The connection between fruit juice and heart attacks?
Dear Dr. Mirkin:
How does drinking fruit juice increase risk for heart attacks?
Answer: The CARDIA study shows that all sugared drinks, including fruit juices, raise total cholesterol, the bad LDL cholesterol, triglycerides, and blood pressure (American Journal of Clinical Nutrition, August 13, 2010). People who drink fruit juice also have much larger waist circumferences. Abdominal obesity means that a person has high insulin levels and is at markedly increased risk for heart attacks and diabetes.
Taking sugar in drinks when you are not exercising increases risk for heart attacks, diabetes and premature death. Before food can pass from the stomach into the intestines, it must be converted to a liquid soup. No solid food passes into the intestines. When solid food enters your stomach, the pyloric sphincter at the end of the stomach closes and the stomach continuously squeezes the food until it is turned into a liquid soup. This can take up to four hours, which markedly delays the rise in blood sugar. Since fruit juice is already a liquid, it passes immediately into the bloodstream to cause a high rise in blood sugar.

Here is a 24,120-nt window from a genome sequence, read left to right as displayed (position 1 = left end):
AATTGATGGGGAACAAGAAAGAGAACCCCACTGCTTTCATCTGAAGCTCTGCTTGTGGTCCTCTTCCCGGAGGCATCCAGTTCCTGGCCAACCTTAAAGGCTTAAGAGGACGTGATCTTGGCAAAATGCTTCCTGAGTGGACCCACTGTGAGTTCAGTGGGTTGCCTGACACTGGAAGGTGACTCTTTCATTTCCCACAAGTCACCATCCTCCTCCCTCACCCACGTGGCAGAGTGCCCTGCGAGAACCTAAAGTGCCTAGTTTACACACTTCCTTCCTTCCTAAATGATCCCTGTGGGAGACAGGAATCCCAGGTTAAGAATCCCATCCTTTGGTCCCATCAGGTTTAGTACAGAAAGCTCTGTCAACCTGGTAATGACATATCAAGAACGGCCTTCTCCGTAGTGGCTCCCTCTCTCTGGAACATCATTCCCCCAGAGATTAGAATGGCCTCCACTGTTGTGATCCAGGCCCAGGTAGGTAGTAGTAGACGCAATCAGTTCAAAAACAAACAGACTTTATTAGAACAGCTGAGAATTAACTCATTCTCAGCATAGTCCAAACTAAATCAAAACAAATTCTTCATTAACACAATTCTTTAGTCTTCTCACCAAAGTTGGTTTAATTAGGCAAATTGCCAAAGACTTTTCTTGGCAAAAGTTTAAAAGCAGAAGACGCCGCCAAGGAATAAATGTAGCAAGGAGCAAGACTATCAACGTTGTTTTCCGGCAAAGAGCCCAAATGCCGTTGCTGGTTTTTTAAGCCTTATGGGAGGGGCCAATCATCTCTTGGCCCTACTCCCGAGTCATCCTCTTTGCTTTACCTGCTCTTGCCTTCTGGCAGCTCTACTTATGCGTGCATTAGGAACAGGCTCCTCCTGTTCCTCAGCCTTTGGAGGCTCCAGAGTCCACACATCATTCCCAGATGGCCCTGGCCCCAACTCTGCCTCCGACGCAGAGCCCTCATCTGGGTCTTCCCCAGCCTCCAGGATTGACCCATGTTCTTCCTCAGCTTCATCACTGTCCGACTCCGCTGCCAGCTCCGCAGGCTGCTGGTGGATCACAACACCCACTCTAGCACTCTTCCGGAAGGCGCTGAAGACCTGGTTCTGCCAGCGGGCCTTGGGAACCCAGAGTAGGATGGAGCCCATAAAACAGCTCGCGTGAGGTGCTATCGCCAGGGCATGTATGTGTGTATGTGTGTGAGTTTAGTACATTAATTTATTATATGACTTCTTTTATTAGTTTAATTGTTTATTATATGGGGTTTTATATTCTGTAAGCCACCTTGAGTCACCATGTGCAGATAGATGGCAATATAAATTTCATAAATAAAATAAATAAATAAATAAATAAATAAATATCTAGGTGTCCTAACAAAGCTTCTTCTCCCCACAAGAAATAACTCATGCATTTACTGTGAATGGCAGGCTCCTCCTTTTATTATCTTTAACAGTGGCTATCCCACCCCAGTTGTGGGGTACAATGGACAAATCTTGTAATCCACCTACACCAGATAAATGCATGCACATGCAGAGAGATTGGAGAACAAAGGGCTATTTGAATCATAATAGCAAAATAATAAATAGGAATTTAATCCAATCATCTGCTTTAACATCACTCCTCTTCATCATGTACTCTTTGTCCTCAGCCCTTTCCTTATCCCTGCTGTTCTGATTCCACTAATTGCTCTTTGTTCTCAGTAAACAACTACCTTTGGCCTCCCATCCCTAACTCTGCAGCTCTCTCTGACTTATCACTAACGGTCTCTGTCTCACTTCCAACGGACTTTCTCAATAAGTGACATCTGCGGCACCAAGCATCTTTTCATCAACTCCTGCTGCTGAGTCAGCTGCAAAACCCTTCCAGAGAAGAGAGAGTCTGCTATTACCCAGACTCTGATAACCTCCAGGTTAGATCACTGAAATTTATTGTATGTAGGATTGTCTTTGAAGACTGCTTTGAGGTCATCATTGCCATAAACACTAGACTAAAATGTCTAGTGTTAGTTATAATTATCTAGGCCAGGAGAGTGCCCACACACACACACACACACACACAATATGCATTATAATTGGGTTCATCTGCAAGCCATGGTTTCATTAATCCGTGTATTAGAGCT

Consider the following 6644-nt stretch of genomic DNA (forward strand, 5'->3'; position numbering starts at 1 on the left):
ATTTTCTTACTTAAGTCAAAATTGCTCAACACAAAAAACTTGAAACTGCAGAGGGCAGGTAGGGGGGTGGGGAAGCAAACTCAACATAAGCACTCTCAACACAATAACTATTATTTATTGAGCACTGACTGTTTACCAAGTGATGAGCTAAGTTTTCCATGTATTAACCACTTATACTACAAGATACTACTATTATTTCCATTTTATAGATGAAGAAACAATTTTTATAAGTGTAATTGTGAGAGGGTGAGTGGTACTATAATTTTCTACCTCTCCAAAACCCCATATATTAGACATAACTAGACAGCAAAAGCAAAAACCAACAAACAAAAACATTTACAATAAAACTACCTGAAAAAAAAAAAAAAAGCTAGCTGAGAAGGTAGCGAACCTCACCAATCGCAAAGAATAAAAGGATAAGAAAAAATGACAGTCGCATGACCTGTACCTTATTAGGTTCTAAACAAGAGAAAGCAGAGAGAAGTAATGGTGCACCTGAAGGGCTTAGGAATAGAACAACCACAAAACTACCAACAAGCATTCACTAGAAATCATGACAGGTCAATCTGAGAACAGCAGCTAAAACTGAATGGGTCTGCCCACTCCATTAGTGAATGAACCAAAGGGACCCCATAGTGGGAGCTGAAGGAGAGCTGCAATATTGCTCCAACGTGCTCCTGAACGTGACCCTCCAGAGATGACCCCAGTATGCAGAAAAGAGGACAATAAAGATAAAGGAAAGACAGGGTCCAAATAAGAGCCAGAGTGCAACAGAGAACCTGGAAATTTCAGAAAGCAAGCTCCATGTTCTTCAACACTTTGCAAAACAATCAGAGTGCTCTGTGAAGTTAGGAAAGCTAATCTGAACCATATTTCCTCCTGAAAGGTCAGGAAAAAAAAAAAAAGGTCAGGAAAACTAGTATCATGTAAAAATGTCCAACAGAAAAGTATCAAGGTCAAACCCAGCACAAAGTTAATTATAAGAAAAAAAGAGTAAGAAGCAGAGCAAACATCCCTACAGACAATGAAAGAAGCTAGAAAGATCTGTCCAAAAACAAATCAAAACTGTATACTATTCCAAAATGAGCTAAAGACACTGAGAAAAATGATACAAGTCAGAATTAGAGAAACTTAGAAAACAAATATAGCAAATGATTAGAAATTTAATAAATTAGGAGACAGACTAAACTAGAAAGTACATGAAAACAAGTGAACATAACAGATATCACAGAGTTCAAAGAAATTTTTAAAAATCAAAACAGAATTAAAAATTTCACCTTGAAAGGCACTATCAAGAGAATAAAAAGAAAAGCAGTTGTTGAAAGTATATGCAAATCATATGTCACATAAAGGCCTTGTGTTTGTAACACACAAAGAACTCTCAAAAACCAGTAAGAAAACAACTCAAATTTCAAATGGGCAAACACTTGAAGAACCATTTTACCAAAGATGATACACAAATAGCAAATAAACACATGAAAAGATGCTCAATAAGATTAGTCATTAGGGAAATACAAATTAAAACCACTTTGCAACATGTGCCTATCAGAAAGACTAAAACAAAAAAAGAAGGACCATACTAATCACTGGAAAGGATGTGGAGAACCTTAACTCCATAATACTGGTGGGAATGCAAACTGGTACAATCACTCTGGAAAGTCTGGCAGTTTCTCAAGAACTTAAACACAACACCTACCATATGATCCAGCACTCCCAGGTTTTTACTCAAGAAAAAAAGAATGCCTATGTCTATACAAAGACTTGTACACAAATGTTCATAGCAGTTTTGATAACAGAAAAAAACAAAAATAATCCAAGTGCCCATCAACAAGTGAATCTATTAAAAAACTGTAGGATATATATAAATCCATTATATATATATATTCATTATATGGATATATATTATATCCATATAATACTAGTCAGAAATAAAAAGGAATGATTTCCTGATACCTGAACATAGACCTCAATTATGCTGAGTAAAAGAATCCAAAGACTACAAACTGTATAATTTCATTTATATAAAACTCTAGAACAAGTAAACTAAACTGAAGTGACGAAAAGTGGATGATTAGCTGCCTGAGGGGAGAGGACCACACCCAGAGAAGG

Here's how high rises in blood sugar cause heart disease: When blood sugar levels rise too high:
- your pancreas releases huge amounts of insulin which converts sugar to triglycerides (high triglycerides), which clog up your bloodstream to increase risk for clots, so you use up huge amounts of your good HDL cholesterol (low HDL cholesterol) in carrying triglycerides and your bad LDL cholesterol from your bloodstream into your liver.
- low HDL (good) cholesterol causes heart attacks because HDL is not available to carry cholesterol and triglycerides from your bloodstream.
- high insulin levels constrict arteries to cause heart attacks.
- high blood sugar levels cause sugar to stick to the surface membranes of cells to destroy them and cause all the horrible side effects of diabetes.
- high triglycerides in your liver cause a fatty liver that can lead to diabetes.
About the author
A practicing physician for more than 40 years and a radio talk show host for 25, Dr. Mirkin is a graduate of Harvard University and Baylor University College of Medicine. He is one of a very few doctors board-certified in four specialties: Sports Medicine, Allergy and Immunology, Pediatrics and Pediatric Immunology.
Read more at www.drmirkin.com.